PC Laptop Makers Have Completely Given Up

Intel dumped $300 million into the laptop industry to buy it something it's never had before: attention. Ultrabooks sound cool, and could look beautiful while running like little thin crust pizzas of awesome. Instead, we're seeing pathetic MacBook Air clones.

What went wrong? From the floor of Intel's Developer Forum, its yearly showcase of new silicon and what it's going in, it's clear Apple's capable of a two front intellectual property war, if they choose. Cupertino thinks its designs are under attack! And they are—but they're looking in the wrong direction. Samsung's phones and tablets might share Apple's black rectangle minimalism, but the crop of black-on-silver Ultrabooks littering the floors of IDF are the real ripoff—like a heap of fake Gucci bags off eBay. Absolutely zero effort has been put into their design, beyond the labor of opening a tab of store.apple.com. If someone replaced my own Air with one of these shams I think it'd actually take me a second to realize the switch. That is, until I realized they were counterfeits, not replicas. And it certainly wouldn't be the first time. This is only the latest wave amid years of Apple design dupe frenzy.

If Ultrabooks are going to take off—and we hope they do, and they certainly should—they're going to need to become desired objects by virtue of their own desirability. They need to stand on their own. Hijacking Apple's design department is only going to make them look like second place losers—which at this point, they already sort of are. Independent thought, independent design, and the courage to actually compete against Apple instead of bowing to it and nibbling its aluminum unibody toes will put Ultrabooks in the public eye.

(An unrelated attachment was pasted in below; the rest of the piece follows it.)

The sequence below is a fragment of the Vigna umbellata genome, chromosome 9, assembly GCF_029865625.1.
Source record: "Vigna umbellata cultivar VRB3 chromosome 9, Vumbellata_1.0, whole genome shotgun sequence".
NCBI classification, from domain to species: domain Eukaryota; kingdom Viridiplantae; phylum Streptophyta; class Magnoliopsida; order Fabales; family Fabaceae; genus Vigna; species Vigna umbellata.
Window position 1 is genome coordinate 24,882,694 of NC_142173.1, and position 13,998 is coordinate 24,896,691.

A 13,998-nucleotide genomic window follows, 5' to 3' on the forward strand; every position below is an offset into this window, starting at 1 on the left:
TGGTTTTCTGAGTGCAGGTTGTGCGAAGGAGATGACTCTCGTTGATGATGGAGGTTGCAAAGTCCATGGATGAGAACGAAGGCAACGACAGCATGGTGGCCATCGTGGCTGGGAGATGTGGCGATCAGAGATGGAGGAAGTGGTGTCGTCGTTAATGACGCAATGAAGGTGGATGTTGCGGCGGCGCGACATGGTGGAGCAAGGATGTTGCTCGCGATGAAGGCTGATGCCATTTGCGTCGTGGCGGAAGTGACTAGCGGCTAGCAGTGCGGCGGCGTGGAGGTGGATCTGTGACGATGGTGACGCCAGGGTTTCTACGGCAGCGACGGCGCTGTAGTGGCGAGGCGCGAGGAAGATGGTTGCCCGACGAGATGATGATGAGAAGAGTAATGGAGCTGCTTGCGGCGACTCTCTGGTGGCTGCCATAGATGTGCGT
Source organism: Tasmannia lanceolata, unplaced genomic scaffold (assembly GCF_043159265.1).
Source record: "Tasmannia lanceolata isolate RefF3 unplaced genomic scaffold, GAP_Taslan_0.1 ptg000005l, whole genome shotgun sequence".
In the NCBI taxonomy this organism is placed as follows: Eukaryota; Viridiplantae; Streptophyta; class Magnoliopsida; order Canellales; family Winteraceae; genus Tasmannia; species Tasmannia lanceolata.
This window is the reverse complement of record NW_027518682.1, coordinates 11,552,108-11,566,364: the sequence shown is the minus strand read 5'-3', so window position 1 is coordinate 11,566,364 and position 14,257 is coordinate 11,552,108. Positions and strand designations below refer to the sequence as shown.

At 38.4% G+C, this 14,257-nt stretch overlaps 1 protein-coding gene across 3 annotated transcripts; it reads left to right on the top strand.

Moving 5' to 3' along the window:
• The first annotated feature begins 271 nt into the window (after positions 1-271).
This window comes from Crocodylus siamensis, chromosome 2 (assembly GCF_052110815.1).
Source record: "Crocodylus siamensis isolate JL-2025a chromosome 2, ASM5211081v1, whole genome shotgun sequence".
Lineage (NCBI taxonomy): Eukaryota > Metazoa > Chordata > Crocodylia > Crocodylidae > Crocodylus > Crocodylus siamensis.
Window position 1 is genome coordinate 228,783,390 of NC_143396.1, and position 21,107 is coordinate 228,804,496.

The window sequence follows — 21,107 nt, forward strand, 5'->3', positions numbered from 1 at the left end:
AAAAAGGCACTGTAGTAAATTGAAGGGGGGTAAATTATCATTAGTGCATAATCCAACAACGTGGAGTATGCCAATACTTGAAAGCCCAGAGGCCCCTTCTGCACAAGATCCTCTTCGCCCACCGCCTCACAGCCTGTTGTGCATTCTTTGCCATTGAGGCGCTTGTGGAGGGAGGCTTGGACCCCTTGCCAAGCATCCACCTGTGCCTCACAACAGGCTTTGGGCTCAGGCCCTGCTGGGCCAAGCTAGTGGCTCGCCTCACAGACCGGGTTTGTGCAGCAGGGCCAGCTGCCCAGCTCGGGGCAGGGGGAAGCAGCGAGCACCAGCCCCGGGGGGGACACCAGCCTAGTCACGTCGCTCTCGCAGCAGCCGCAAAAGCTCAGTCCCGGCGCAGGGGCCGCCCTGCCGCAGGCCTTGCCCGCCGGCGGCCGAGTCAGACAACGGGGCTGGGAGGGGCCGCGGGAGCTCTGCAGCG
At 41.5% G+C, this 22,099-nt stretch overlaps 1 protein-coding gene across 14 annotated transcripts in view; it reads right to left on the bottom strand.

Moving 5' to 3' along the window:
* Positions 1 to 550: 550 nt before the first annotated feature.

I don't care about Apple's intellectual property. Let lawyers squirm in their undies about that. What I want is a wide choice of awesomely slim laptops for everyone—OS X or Windows fans alike. Samsung's proven that yes, you can indeed make a gorgeous laptop that actually outdoes Apple's anorexic chassis in some ways, all without breastfeeding from Jonny Ive's aesthetic mammary. Lenovo and Sony have also gone their own way, and done it well.

Ultrabooks mark the first time I can remember myself caring about a PC laptop for any good reason. Intel's heaped money into the project, practically begging companies to succeed. And they have a chance! These computers have terrific components, the luxury of extreme thinness and lightness, and could be paired with the phenomenal (looking) Windows 8—all in all, a super exciting bundle. But the manufacturers behind them are going to have to rustle up some ambition, some faint desire to be different from Apple. Anything else is surrender.


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